Computer Counsel: Six Issues Facing Outsourcing Service Providers

It's important to maintain the flexibility to grow your outsourcing business

As an outsourcing service provider, you know the importance of the next deal over the horizon. Ensuring that your company will thrive sufficiently for the next deal requires that you manage your business with an eye toward the future. Consider the following six issues:

Issue No. 1

Perhaps the No. 1 issue confronting a service provider is whether its outsourcing agreement affords it the flexibility to change its technology platform over time.


Ensure that you're able to change your technology as your business grows. Otherwise, a customer could require one set of technology even as you provide separate technology for other customers. This doesn't mean that you have to disappoint customers' requirements for service levels and technology refresh over time. But it should allow you to meet these requirements in a flexible fashion.

Issue No. 2

Does the service provider have the freedom to move services offshore or use subcontractors as a cost-savings approach?


To reduce costs, your outsourcing contract should provide that you may relocate services and work with subcontractors of your choosing. The customer will require you to negotiate appropriate confidentiality provisions and may attempt to assert other limitations on these rights. The key to securing this right is to guarantee clients seamless, high-quality service.

Issue No. 3

What other measures does the service provider have to keep costs under control?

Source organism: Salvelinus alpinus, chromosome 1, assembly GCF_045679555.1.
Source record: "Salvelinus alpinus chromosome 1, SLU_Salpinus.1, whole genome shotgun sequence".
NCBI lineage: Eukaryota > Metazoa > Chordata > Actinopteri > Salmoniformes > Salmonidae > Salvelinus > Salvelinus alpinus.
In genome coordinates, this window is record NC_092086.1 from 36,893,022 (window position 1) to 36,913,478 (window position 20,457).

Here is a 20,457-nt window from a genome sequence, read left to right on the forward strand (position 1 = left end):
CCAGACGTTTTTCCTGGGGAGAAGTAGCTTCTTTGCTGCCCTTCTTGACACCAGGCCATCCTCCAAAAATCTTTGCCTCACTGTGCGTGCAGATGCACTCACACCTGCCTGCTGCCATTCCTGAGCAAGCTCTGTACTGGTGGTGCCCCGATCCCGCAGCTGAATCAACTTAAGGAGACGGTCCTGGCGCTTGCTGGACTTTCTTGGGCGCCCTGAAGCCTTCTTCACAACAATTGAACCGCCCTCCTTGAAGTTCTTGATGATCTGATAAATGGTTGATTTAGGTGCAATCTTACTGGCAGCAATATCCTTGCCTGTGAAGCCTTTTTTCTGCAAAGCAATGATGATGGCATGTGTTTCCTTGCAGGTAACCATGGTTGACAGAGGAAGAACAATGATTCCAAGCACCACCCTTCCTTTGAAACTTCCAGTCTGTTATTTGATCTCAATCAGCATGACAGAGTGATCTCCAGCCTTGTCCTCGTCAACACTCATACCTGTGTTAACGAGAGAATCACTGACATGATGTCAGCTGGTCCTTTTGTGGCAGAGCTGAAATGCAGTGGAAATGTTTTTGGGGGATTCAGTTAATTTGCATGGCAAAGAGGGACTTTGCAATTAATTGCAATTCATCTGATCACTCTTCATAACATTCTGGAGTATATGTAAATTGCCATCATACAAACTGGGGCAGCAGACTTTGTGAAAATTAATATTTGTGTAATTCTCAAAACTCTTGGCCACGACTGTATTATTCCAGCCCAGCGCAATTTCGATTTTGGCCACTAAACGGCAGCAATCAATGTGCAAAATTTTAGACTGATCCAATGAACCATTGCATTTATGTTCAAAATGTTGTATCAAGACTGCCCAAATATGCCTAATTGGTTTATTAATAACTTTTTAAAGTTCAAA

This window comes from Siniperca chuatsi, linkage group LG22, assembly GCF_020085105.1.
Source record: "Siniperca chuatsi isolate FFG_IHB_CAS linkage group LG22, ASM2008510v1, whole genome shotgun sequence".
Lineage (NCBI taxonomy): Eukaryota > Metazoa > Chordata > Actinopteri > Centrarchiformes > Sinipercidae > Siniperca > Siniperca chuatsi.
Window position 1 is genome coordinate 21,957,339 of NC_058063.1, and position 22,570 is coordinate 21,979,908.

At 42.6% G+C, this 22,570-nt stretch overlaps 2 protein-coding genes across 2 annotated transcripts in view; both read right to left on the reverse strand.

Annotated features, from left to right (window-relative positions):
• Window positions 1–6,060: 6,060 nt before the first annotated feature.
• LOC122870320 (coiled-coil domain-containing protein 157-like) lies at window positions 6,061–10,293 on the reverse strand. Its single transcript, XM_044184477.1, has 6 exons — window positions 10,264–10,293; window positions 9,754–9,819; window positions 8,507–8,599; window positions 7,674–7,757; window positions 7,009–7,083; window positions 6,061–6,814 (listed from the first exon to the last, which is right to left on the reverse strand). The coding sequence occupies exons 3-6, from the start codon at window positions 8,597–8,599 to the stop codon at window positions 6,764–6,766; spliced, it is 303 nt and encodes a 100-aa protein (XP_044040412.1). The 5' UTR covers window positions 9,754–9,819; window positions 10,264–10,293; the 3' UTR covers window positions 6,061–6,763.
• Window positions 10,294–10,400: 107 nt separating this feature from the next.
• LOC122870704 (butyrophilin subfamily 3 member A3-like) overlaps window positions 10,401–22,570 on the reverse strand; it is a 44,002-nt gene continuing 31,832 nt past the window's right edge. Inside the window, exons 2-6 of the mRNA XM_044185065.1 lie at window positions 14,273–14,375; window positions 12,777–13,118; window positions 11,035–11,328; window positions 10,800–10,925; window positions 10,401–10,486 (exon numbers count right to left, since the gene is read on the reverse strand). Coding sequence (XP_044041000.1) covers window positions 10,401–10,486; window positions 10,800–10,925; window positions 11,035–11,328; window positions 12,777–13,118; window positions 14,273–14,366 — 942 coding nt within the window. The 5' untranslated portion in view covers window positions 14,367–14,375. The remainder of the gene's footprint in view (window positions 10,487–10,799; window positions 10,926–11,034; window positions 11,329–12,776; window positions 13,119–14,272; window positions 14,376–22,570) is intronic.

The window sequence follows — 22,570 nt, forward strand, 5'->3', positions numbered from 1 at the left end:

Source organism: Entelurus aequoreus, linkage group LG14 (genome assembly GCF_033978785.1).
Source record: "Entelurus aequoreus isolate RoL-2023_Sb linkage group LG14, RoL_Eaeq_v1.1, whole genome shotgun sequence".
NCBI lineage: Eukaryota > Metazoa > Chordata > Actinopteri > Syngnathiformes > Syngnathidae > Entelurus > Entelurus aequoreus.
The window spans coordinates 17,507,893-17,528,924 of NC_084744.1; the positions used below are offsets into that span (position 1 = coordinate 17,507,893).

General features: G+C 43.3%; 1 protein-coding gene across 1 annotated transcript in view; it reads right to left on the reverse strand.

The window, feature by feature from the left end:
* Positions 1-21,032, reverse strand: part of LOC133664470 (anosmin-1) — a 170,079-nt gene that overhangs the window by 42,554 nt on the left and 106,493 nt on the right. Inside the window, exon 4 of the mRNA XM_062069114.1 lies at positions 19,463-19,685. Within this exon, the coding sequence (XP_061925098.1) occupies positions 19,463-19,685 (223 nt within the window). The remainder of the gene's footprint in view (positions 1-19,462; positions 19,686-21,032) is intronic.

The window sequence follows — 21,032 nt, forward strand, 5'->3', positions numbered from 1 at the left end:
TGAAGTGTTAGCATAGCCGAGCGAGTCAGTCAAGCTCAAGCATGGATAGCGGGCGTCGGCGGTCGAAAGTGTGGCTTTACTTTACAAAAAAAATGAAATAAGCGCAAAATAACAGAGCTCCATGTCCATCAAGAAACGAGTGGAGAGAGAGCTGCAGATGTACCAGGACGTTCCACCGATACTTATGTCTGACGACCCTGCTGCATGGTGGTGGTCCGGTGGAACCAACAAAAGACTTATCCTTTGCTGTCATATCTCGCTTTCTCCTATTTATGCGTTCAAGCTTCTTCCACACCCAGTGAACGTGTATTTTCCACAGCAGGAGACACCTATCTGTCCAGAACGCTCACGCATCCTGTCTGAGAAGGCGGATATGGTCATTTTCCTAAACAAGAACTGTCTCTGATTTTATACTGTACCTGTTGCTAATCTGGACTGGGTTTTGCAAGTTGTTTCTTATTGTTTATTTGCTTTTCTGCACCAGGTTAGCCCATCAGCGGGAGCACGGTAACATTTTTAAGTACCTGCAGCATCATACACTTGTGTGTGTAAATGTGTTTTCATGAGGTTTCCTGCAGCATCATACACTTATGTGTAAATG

If a "cost-plus" deal isn't an option, alternatives include per-service fee increases. In this event, the contract should also let you process change requests through an orderly change-control procedure. If there are increased costs, you should have the right to come to agreement with the customer on additional charges. Also consider attempting to get the customer to agree to shoulder some of the burden of unanticipated cost spikes caused by the customer not following agreed-upon procedures.

To the extent that the customer's delays require you to sideline valuable resources, you should consider putting appropriate cost-containment provisions in the agreement. For example, if a customer delay forces your personnel to work overtime, the customer should pay for any increased wages. In addition, the contract can allow for cost-of-living increases if appropriate.

Issue No. 4

Does the service provider own the work that it develops on a customer engagement?


Your outsourcing contract should clarify which party owns work performed rather than leave this matter open to question or later negotiation. Vagueness could lead to conflict later on. You and the client should clearly define ownership of the contracted work, whether it's software, business processes or other intellectual property developed over the course of the contract.

Issue No. 5

Is the service provider protected from the customer hiring its best employees away?


Good talent is always in demand. Your outsourcing contract should reduce the likelihood that the customer will try to recruit your employees by having an appropriate nonsolicitation and nonhire clause.

Issue No. 6

Is the service provider's outsourcing contract provided to the customer modular enough?


A master document that references concepts or attachments is suited to the ever-changing reality of an outsourcing. For example, the term of your contract should be a stated number of years or months after any transition period is completed rather than a specific begin and end date. If your transition effort runs late, the length of time for service delivery is effectively pushed back so that a provider won't find his term shrinking. Contrast this with a more limited, specific date-driven contract that isn't flexible enough to recognize the manner in which project plans may change.


The flexibility to grow your business is worth considering every step of the way to ensure maximum growth potential.

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Copyright © 2005 IDG Communications, Inc.

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